The rift between New York's Democratic Mayor Bill de Blasio and New York's finest has deepened following the brutal assassination of two NYPD officers in Brooklyn and a refusal by protesters to halt their protests over the killing of African-American Eric Garner by police.
The city's police felt after the death of Garner that de Blasio did not sufficiently support them, leading an angry Patrick Lynch, president of the Patrolmen's Benevolent Association (PBA), to lay the assassination murders of NYPD officers Wenjian Liu and Rafael Ramos by black gunman Ismaaiyl Brinsley in protest of Garner's death at the door of City Hall, The New York Times
"There is blood on many hands, from those that incited violence under the guise of protest to try to tear down what police officers did every day. That blood on the hands starts on the steps of City Hall in the office of the mayor," Lynch said.
The PBA has called on NYPD officers to request that de Blasio not attend their funerals in the event they are killed in the line of duty.
Former Mayor Rudy Giuliani
told Fox News that de Blasio owes police an apology and noted, "He has played into, unfortunately, the national rhetoric of police officers being racist. At numerous times, you have seen him on television attacking the police.
"You've got these maniacs on the street who are calling for the killing of police officers. Where was the mayor when that was happening?"
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The mayor and police commissioner William Bratton called on protesters to halt their activities until after the slain officers' funerals but the Rev. Al Sharpton refused, Mediaite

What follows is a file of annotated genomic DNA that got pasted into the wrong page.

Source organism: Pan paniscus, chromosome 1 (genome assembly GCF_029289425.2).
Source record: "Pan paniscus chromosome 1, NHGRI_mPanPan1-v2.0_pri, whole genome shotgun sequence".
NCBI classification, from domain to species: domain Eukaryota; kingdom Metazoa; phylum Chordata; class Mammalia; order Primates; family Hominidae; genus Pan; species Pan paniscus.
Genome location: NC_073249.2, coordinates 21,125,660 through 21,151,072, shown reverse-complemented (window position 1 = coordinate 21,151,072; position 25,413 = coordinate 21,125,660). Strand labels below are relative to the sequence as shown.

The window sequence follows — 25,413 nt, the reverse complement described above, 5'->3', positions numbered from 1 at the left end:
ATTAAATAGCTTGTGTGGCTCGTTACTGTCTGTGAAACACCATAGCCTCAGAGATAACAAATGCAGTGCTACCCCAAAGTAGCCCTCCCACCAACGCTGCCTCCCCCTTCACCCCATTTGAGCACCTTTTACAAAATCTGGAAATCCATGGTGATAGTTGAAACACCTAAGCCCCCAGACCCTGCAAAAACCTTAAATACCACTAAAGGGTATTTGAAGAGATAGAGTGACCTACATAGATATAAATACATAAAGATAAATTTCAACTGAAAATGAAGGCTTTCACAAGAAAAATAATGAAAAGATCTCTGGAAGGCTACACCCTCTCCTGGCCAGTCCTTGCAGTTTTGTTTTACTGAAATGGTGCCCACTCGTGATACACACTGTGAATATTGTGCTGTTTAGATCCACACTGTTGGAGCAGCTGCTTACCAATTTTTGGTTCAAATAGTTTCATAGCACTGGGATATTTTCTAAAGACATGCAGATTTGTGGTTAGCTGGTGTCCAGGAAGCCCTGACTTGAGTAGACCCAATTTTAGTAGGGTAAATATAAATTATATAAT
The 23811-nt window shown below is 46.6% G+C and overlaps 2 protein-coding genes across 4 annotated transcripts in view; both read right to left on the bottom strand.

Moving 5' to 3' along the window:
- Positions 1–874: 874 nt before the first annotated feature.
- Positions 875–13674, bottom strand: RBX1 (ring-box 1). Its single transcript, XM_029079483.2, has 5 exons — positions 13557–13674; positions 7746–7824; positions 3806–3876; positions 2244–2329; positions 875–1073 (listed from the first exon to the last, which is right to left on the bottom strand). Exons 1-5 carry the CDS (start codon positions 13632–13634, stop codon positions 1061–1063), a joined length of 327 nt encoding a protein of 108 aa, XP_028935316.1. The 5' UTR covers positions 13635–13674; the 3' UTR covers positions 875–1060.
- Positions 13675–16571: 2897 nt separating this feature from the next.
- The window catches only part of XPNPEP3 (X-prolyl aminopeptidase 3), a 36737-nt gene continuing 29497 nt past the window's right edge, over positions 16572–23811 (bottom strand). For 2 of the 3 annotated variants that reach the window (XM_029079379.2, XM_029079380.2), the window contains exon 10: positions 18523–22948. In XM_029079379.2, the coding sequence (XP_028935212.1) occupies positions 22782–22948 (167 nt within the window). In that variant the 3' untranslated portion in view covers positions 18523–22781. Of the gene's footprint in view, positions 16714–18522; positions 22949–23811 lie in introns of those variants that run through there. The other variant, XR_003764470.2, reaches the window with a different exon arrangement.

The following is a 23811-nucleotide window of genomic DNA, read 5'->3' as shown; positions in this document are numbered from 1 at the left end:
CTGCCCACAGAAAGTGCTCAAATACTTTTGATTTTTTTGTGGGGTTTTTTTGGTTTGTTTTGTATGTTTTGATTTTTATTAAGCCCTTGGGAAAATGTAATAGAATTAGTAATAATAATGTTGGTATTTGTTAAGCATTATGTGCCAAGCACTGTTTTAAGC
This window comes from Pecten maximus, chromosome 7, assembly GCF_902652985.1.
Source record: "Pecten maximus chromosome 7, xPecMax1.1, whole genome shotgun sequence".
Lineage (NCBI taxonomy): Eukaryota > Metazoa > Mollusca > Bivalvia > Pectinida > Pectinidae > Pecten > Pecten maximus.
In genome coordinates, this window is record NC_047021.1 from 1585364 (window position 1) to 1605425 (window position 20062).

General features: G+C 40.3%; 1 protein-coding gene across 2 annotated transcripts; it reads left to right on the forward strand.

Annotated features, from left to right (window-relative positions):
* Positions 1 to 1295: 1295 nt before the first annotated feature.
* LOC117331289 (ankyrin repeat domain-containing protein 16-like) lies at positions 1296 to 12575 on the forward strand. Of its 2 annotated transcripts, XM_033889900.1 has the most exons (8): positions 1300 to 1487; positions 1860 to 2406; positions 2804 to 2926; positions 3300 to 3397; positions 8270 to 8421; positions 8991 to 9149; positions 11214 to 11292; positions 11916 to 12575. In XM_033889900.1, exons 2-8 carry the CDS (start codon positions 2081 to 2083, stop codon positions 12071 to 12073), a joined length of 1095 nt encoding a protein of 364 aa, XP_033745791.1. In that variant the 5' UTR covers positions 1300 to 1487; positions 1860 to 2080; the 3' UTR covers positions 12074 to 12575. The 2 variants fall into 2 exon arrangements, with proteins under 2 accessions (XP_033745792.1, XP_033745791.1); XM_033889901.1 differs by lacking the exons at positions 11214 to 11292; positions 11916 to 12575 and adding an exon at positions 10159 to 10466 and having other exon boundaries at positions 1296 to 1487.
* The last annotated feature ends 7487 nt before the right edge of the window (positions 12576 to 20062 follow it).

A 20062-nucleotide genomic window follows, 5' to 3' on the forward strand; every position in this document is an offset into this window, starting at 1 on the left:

Al O'Leary, spokesman for the PBA, told the Times, "For years, Pat (Lynch) was not the only voice of support for police, and now he is, because there is no support for the police in City Hall."
When de Blasio came to Woodhull Hospital where the slain policemen had been taken, police pointedly turned their backs on him as he walked in. Bratton said, "I was at the hospital when that event occurred. I don't support that particular activity. I don't think it was appropriate, particularly in that setting, but it's reflective of the anger of some of them," the Daily News
He cited an "undeniable rift" between de Blasio and the NYPD and added, "I think he (de Blasio) has lost it with some officers," who are angered over de Blasio's apparent support for the protesters.
Jeanne Zaino, political science professor at Iona College, told the Daily News, "If the people we depend on to protect the city don't feel that the mayor has their back, it's very unlikely that the people will feel safe."
The Rev. Calvin Butts, of Harlem's Abyssinian Baptist Church, noted the clash between de Blasio and Lynch, and told the Daily News, "He needs to take Lynch in the back room and say, 'Listen, you're about to make this city explode.' And the fact that he hasn't done it and the thing that bothers me about the mayor is, who is he listening to?"
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